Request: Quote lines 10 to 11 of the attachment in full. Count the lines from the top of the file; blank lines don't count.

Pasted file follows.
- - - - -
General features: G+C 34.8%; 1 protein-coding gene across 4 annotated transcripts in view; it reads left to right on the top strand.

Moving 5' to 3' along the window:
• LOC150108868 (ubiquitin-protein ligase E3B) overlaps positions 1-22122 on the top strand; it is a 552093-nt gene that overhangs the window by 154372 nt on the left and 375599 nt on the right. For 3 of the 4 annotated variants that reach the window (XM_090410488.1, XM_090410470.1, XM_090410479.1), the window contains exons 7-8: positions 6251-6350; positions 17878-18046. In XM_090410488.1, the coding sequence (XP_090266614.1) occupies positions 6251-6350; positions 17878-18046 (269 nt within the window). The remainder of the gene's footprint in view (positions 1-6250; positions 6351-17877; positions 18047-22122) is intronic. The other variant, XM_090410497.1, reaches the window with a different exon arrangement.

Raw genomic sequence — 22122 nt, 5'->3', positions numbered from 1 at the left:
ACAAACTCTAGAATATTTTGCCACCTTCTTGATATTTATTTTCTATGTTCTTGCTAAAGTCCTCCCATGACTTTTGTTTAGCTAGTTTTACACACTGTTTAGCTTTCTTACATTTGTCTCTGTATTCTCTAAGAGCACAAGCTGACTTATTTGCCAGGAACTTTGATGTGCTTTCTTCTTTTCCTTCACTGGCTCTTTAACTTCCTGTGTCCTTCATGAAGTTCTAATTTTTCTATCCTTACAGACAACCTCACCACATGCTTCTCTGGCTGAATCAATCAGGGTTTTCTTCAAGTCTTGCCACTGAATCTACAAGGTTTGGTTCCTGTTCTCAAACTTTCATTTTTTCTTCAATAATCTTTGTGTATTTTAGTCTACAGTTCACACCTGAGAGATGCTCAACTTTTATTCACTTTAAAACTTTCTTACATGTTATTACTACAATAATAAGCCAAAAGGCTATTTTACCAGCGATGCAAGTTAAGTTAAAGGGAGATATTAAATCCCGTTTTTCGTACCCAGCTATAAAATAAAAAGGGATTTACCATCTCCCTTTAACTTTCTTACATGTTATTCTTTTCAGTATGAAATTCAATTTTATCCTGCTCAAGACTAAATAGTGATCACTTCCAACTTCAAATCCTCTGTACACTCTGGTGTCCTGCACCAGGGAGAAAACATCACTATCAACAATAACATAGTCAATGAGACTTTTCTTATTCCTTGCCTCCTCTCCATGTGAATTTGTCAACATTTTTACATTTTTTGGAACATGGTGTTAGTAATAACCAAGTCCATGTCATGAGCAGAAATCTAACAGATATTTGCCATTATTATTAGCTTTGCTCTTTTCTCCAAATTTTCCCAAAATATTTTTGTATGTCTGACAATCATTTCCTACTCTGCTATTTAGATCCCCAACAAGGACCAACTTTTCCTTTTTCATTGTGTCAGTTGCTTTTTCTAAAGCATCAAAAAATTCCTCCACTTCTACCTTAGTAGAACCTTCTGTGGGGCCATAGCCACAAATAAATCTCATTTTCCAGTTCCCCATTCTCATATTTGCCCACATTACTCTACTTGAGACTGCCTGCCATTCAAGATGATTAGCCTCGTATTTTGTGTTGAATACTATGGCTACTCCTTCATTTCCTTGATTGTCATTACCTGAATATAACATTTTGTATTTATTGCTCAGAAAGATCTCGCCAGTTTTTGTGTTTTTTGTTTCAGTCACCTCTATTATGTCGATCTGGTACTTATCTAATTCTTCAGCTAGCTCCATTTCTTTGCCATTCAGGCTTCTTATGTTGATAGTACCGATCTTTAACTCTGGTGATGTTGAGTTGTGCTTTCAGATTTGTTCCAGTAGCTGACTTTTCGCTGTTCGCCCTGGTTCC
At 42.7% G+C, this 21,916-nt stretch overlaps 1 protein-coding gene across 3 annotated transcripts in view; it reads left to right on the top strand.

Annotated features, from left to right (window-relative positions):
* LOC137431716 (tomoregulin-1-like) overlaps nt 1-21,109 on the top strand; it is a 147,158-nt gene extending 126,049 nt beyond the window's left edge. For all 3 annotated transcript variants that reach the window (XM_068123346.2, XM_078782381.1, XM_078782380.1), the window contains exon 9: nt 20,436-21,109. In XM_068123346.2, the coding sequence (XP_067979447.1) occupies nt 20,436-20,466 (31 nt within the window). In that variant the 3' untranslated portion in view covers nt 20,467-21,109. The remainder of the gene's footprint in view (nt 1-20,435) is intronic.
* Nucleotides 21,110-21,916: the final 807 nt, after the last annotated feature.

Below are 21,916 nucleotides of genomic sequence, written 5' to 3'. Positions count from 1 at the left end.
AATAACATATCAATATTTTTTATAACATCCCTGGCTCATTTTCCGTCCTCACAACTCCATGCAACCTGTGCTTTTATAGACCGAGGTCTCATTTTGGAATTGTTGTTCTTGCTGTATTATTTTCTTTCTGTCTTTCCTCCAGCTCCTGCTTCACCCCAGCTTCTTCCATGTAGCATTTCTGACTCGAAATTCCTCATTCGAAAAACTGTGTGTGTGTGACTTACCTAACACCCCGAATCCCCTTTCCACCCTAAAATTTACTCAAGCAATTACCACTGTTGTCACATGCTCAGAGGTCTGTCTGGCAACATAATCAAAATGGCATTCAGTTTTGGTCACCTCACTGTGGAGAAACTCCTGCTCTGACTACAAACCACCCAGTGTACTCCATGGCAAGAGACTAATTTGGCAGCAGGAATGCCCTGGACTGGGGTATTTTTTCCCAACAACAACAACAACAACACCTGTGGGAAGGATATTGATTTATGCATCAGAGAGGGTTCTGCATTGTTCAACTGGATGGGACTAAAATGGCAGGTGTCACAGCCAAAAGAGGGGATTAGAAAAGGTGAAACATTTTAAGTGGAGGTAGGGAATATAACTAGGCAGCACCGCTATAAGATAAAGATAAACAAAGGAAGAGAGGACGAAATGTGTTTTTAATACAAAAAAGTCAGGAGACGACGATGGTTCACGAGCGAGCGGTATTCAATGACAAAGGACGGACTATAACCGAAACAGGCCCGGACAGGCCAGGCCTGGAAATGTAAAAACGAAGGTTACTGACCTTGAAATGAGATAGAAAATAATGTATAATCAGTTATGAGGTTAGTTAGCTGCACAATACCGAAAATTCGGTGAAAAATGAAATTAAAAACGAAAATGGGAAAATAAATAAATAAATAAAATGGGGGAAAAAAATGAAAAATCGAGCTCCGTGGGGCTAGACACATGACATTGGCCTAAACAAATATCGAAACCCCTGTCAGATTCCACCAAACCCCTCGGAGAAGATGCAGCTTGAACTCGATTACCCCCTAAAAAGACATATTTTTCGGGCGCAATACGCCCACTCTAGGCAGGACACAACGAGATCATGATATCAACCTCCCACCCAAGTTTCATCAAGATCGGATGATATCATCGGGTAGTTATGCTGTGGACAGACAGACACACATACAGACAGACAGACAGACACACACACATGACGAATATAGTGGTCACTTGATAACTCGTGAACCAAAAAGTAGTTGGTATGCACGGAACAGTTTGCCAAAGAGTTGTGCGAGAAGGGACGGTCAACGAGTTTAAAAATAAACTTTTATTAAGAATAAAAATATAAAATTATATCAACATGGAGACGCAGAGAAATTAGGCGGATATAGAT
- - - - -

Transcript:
Below are 21,916 nucleotides of genomic sequence, written 5' to 3'. Positions count from 1 at the left end.
AATAACATATCAATATTTTTTATAACATCCCTGGCTCATTTTCCGTCCTCACAACTCCATGCAACCTGTGCTTTTATAGACCGAGGTCTCATTTTGGAATTGTTGTTCTTGCTGTATTATTTTCTTTCTGTCTTTCCTCCAGCTCCTGCTTCACCCCAGCTTCTTCCATGTAGCATTTCTGACTCGAAATTCCTCATTCGAAAAACTGTGTGTGTGTGACTTACCTAACACCCCGAATCCCCTTTCCACCCTAAAATTTACTCAAGCAATTACCACTGTTGTCACATGCTCAGAGGTCTGTCTGGCAACATAATCAAAATGGCATTCAGTTTTGGTCACCTCACTGTGGAGAAACTCCTGCTCTGACTACAAACCACCCAGTGTACTCCATGGCAAGAGACTAATTTGGCAGCAGGAATGCCCTGGACTGGGGTATTTTTTCCCAACAACAACAACAACAACACCTGTGGGAAGGATATTGATTTATGCATCAGAGAGGGTTCTGCATTGTTCAACTGGATGGGACTAAAATGGCAGGTGTCACAGCCAAAAGAGGGGATTAGAAAAGGTGAAACATTTTAAGTGGAGGTAGGGAATATAACTAGGCAGCACCGCTATAAGATAAAGATAAACAAAGGAAGAGAGGACGAAATGTGTTTTTAATACAAAAAAGTCAGGAGACGACGATGGTTCACGAGCGAGCGGTATTCAATGACAAAGGACGGACTATAACCGAAACAGGCCCGGACAGGCCAGGCCTGGAAATGTAAAAACGAAGGTTACTGACCTTGAAATGAGATAGAAAATAATGTATAATCAGTTATGAGGTTAGTTAGCTGCACAATACCGAAAATTCGGTGAAAAATGAAATTAAAAACGAAAATGGGAAAATAAATAAATAAATAAAATGGGGGAAAAAAATGAAAAATCGAGCTCCGTGGGGCTAGACACATGACATTGGCCTAAACAAATATCGAAACCCCTGTCAGATTCCACCAAACCCCTCGGAGAAGATGCAGCTTGAACTCGATTACCCCCTAAAAAGACATATTTTTCGGGCGCAATACGCCCACTCTAGGCAGGACACAACGAGATCATGATATCAACCTCCCACCCAAGTTTCATCAAGATCGGATGATATCATCGGGTAGTTATGCTGTGGACAGACAGACACACATACAGACAGACAGACAGACACACACACATGACGAATATAGTGGTCACTTGATAACTCGTGAACCAAAAAGTAGTTGGTATGCACGGAACAGTTTGCCAAAGAGTTGTGCGAGAAGGGACGGTCAACGAGTTTAAAAATAAACTTTTATTAAGAATAAAAATATAAAATTATATCAACATGGAGACGCAGAGAAATTAGGCGGATATAGAT